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United States Attorney’s Office

Eastern District of Michigan

Barbara L. McQuade
United States Attorney


FOR IMMEDIATE RELEASE Contact: Gina Balaya - (313) 226-9758

March 29, 2010
Sandra Berchtold - FBI (313) 237-4218



Six Michigan residents, along with two residents of Ohio and a resident of
Indiana, were indicted by a federal grand jury in Detroit on charges of seditious
conspiracy, attempted use of weapons of mass destruction, teaching the use of
explosive materials, and possessing a firearm during a crime of violence, United States
Attorney Barbara L. McQuade and FBI Special Agent in Charge Andrew Arena
announced today.

The five count indictment, which was unsealed today, charges that between
August 2008 and the present, the defendants, David Brian Stone, 45, his wife, Tina
Stone, 44, his son, Joshua Matthew Stone, 21, of Clayton, Michigan, and his other son,
David Brian Stone, Jr., 19, of Adrian, Michigan, Joshua Clough, 28, of Blissfield,
Michigan, Michael Meeks, 40 of Manchester, Michigan, Thomas Piatek, 46, of Whiting,
Indiana, Kristopher Sickles, 27, of Sandusky, Ohio, and Jacob Ward, 33, of Huron,
Ohio, acting as a Lenawee County Michigan militia group called the Hutaree, conspired
to oppose by force the authority of the U.S. government. According to the indictment,
Hutaree members view local, state, and federal law enforcement as the “brotherhood”,
their enemy, and have been preparing to engage them in armed conflict.

The indictment further alleges that the Hutaree planned to kill an unidentified
member of local law enforcement and then attack the law enforcement officers who
gather in Michigan for the funeral. According to the plan, the Hutaree would attack law
enforcement vehicles during the funeral procession with Improvised Explosive Devices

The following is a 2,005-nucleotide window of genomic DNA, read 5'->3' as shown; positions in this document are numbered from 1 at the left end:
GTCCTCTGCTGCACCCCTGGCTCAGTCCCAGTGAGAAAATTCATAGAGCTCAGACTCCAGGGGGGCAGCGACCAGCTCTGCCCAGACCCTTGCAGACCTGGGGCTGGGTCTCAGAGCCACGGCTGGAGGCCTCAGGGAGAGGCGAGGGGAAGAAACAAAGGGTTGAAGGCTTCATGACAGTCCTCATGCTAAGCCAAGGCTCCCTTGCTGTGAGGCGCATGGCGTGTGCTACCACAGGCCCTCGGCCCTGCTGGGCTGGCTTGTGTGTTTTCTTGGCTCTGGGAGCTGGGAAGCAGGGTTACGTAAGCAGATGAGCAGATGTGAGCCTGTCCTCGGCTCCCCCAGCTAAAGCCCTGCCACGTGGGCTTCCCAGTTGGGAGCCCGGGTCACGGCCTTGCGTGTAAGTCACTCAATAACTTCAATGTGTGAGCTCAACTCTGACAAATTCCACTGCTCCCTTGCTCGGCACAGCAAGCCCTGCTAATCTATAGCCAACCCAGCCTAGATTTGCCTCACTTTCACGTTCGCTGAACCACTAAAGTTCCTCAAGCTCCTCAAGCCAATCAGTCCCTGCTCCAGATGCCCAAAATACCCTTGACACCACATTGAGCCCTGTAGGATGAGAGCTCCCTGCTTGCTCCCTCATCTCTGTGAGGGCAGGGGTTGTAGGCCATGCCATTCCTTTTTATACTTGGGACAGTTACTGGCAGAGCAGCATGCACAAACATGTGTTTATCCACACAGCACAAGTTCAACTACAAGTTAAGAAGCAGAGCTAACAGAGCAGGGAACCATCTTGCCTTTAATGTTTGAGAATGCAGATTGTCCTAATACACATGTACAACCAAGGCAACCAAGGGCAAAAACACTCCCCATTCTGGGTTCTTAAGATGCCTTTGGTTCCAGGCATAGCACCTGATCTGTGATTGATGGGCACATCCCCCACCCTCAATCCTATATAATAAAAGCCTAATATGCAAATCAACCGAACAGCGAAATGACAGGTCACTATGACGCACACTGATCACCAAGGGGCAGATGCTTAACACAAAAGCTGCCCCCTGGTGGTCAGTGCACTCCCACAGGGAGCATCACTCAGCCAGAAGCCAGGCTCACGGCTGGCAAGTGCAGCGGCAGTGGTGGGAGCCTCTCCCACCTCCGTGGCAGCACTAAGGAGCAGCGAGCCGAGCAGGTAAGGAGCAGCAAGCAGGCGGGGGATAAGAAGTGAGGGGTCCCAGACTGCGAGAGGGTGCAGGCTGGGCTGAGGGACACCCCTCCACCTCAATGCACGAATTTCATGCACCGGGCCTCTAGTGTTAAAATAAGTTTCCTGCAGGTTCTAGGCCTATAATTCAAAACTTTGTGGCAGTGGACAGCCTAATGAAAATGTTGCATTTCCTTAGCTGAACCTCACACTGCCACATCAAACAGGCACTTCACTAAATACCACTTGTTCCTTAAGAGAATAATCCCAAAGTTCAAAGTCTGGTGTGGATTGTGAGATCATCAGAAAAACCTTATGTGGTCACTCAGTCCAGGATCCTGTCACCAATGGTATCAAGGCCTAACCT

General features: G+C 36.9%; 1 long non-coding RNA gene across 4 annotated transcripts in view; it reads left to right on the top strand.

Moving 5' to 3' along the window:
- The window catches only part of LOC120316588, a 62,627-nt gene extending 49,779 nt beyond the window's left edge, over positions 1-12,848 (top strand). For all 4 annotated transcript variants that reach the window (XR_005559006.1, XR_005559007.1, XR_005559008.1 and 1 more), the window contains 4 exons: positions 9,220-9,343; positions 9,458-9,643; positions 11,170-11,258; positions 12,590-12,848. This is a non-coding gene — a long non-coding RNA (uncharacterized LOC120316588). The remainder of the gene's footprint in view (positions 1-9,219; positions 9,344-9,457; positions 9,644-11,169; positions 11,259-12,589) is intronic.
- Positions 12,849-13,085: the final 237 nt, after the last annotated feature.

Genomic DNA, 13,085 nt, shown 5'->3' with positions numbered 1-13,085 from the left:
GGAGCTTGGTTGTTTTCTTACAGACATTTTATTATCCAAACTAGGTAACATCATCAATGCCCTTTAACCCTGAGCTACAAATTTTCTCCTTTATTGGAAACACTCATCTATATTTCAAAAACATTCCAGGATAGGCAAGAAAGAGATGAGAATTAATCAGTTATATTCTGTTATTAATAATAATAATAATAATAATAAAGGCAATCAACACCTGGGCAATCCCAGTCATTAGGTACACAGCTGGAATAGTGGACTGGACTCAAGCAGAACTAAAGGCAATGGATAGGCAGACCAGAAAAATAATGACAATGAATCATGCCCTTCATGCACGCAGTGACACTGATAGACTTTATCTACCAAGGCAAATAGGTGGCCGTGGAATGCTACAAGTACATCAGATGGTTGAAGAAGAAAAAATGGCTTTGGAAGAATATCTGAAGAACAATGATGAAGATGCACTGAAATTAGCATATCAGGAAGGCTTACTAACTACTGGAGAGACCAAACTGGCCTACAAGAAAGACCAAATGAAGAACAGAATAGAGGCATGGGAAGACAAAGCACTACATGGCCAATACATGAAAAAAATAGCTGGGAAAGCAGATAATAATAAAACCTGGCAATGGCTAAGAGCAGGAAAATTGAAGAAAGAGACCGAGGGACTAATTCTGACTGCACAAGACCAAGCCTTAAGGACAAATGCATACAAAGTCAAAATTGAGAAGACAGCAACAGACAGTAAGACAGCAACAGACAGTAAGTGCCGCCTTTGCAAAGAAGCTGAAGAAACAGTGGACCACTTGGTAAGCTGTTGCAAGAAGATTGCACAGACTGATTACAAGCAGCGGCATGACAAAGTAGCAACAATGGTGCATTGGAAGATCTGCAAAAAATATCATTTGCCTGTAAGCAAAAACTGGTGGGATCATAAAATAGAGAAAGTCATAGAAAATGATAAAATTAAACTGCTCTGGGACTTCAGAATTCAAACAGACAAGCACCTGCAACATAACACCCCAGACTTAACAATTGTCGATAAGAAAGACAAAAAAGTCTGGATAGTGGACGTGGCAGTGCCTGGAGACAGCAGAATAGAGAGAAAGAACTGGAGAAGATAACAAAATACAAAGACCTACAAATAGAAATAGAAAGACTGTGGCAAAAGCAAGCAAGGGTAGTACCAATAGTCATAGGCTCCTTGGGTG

with Explosively Formed Projectiles, which, according to the indictment, constitute
weapons of mass destruction. Subsequently, and in furtherance of this plan, David

Brian Stone, the Hutaree’s leader, obtained information about such devices over the
internet and emailed diagrams of such devices to a person he believed capable of
manufacturing the devices. He then had his son, Joshua Matthew Stone, and others
gather materials necessary for the manufacturing of such devices.

According to the indictment, in June 2009, David Brian Stone and his other son,
David Brian Stone, Jr., taught other Hutaree members how to make and use explosive
devices intending or knowing that the information would be used to further a crime of
violence. In addition, the grand jury charged all nine defendants with carrying or
possessing a firearm during a crime of violence on at least one occasion.

U.S. Attorney McQuade said, “Because the Hutaree had planned a covert
reconnaissance operation for April which had the potential of placing an unsuspecting
member of the public at risk, the safety of the public and of the law enforcement
community demanded intervention at this time."

Andrew Arena, FBI Special Agent in Charge, said, "This is an example of radical
and extremist fringe groups which can be found throughout our society. The FBI takes
such extremist groups seriously, especially those who would target innocent citizens
and the law enforcement officers who protect the citizens of the United States. The FBI
would like to thank our federal, state, and local law enforcement partners who are
member of the Joint Terrorism Task Force, for their assistance in this case."

As of this morning, eight of the nine defendants are in custody and seven of
them will be making their initial appearance before United States Magistrate Judge
Donald A. Scheer at 10 am. Joshua Stone is currently a fugitive. Any person with
information as to the whereabouts of this individual should contact the Federal Bureau
of Investigation at (313) 965-2323.

The charge of seditious conspiracy carries a statutory maximum penalty of 20

years in prison, Attempted Use of a Weapon of Mass Destruction carries a statutory
maximum penalty of life in prison, Teaching the Use of Explosives Materials carriers a
statutory maximum penalty of 20 years in prison and Possessing a Firearm During a
Crime of Violence carries a mandatory minium penalty of at least 5 years in prison.

An indictment is only a charge and is not evidence of guilt. A defendant is

entitled to a fair trial in which it will be the government's burden to prove guilt beyond a
reasonable doubt.

The case was investigated by special agents of the FBI and the Michigan State